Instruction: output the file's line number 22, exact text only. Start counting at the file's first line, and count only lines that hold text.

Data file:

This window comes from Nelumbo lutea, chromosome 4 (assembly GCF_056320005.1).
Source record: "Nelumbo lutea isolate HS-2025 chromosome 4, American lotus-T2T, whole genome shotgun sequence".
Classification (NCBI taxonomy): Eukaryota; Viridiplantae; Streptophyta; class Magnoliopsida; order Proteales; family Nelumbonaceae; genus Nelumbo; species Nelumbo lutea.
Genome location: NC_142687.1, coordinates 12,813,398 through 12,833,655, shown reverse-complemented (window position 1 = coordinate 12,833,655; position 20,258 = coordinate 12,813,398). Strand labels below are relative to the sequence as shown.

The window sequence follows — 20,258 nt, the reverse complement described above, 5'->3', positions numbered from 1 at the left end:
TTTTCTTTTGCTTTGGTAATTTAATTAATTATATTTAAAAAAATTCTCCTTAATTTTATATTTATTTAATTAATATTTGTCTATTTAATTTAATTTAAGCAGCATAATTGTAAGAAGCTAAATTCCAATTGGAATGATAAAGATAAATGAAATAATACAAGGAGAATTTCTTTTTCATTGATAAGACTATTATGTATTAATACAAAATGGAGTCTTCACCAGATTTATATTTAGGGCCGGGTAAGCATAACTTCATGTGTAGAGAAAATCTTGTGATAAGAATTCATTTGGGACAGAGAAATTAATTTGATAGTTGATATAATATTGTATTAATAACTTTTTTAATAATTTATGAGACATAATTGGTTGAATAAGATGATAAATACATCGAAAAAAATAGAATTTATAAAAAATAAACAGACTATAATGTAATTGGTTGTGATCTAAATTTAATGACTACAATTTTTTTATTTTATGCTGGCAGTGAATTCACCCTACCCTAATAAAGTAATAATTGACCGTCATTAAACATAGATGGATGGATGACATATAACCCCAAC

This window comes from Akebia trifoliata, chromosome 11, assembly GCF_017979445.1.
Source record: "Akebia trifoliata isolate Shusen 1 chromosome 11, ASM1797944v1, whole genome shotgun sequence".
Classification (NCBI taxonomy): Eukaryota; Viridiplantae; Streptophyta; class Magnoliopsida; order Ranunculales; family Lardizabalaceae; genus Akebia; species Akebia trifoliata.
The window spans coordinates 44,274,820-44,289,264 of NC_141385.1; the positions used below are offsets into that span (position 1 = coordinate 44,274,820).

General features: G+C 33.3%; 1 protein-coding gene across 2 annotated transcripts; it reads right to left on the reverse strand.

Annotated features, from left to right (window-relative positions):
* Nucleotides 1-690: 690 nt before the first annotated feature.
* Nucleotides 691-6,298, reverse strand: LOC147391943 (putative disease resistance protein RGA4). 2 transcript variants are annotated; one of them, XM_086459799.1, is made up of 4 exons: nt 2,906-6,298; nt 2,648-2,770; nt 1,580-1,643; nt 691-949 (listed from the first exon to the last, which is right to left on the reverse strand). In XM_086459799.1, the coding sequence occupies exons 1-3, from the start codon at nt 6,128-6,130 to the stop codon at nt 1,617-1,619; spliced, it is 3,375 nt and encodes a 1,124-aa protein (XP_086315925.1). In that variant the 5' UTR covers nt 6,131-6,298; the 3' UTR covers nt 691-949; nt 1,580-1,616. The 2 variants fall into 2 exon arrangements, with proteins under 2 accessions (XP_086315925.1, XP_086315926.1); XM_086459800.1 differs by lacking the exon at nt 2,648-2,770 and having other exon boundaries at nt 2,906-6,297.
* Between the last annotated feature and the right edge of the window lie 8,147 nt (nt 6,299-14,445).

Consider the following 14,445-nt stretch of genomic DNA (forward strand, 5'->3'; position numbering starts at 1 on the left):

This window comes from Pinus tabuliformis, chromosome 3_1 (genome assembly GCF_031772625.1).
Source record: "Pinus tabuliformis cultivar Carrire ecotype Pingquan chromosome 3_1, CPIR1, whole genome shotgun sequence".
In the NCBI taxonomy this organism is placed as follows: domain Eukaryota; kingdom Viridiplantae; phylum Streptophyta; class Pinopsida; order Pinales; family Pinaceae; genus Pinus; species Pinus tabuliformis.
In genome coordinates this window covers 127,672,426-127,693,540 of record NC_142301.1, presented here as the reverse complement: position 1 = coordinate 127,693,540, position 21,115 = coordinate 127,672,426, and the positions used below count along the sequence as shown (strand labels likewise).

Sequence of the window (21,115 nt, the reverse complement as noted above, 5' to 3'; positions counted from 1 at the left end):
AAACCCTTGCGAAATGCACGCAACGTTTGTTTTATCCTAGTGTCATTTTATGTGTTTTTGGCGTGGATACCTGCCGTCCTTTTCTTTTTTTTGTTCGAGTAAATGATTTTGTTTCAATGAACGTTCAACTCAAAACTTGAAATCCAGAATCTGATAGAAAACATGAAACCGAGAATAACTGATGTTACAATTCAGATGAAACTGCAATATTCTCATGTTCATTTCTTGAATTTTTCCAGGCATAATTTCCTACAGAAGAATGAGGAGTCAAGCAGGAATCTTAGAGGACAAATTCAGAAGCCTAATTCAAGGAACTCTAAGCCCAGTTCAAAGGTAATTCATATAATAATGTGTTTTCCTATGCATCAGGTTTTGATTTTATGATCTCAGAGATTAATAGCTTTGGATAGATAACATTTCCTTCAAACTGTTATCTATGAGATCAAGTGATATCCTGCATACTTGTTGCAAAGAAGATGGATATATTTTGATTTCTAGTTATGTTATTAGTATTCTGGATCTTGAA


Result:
AAACCCTTGCGAAATGCACGCAACGTTTGTTTTATCCTAGTGTCATTTTATGTGTTTTTGGCGTGGATACCTGCCGTCCTTTTCTTTTTTTTGTTCGAGTAAATGATTTTGTTTCAATGAACGTTCAACTCAAAACTTGAAATCCAGAATCTGATAGAAAACATGAAACCGAGAATAACTGATGTTACAATTCAGATGAAACTGCAATATTCTCATGTTCATTTCTTGAATTTTTCCAGGCATAATTTCCTACAGAAGAATGAGGAGTCAAGCAGGAATCTTAGAGGACAAATTCAGAAGCCTAATTCAAGGAACTCTAAGCCCAGTTCAAAGGTAATTCATATAATAATGTGTTTTCCTATGCATCAGGTTTTGATTTTATGATCTCAGAGATTAATAGCTTTGGATAGATAACATTTCCTTCAAACTGTTATCTATGAGATCAAGTGATATCCTGCATACTTGTTGCAAAGAAGATGGATATATTTTGATTTCTAGTTATGTTATTAGTATTCTGGATCTTGAA